A shy, waif-like woman who spoke in a near whisper, Webb undermined the stereotype of the hard-bitten war correspondent. She was slender and pretty, with large eyes framed by a bubble of wavy brown hair. “Picture a brunet Princess Diana in jungle fatigues with about 40 more points of IQ,” a UPI colleague once described her. Men fell over themselves trying to protect her, not knowing that “that was the last thing Kate needed,” Wood said.
Born in Christchurch, New Zealand, in 1943 and raised in Canberra, Australia, Webb grew up in an academic family. Her father taught political science, and her mother was a historian. Both were killed in a car accident when Webb was a teenager. She is survived by a brother and a sister.
She graduated from Melbourne University with a philosophy degree before going to work at the Daily Mirror newspaper in Sydney in 1964.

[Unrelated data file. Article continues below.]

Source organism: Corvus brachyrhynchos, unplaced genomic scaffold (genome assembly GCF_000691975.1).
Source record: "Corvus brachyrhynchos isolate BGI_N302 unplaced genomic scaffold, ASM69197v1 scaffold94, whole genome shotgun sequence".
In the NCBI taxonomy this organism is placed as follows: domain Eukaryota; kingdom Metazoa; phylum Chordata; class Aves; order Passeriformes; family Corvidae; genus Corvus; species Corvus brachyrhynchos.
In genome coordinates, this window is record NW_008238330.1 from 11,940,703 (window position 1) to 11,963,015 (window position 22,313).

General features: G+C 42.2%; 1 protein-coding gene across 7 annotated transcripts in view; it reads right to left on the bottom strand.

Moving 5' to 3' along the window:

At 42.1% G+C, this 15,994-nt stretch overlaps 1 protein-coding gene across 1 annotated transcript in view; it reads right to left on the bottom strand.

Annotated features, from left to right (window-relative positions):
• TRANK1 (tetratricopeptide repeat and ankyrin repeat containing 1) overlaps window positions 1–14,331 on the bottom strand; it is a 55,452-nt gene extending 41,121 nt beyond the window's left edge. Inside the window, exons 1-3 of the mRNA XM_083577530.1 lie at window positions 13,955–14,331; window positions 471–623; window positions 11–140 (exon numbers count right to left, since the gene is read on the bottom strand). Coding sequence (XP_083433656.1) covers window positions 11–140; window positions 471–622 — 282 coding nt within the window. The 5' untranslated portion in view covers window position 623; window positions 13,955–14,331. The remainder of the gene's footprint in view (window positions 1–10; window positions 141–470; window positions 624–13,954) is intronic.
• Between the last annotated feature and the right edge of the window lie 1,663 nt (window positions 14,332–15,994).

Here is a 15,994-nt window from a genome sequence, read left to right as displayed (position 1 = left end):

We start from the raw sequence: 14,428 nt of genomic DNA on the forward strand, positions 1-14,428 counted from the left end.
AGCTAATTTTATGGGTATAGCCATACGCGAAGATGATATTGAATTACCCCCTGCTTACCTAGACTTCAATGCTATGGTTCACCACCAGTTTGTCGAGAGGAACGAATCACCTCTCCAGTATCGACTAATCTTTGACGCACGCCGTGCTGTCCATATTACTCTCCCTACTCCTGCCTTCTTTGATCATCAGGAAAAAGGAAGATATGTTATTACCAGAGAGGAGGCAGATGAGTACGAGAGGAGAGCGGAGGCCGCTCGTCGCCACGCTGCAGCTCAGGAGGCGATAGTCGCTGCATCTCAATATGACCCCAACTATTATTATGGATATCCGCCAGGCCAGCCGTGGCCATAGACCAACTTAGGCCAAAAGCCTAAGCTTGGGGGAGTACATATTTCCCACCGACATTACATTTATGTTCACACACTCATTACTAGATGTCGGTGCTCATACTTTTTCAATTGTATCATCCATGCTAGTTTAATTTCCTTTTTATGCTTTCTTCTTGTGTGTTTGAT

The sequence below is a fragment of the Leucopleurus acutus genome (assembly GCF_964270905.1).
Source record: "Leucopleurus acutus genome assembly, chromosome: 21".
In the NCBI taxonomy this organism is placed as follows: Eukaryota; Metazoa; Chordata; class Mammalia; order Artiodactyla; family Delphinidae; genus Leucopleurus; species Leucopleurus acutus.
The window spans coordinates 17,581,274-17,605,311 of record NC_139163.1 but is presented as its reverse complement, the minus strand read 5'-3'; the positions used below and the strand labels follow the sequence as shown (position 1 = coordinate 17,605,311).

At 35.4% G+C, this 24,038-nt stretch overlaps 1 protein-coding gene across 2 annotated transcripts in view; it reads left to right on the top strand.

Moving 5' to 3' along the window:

In 1967, when she was 23, she left the paper and bought a ticket to Saigon, determined to find a job covering “simply the biggest story going.” With an old Remington typewriter and a few hundred dollars, she nearly exhausted her funds before she landed a job as a freelancer for a GI newspaper. Eventually she was hired by UPI, where her talents were viewed with great skepticism and not a little sexism.
“What the hell would I want a girl for?” she recalled the bureau chief remarking before he agreed to give her a chance to work.
She quickly proved her mettle, becoming the first wire service reporter at the U.S. Embassy on the morning the Tet offensive was launched in January 1968. That spring she survived an American rocket attack on a Saigon military building that killed everyone around her, including the South Vietnamese police chief. She brushed herself off, ran back into the rubble to aid the wounded, then wrote a stirring account of the incident.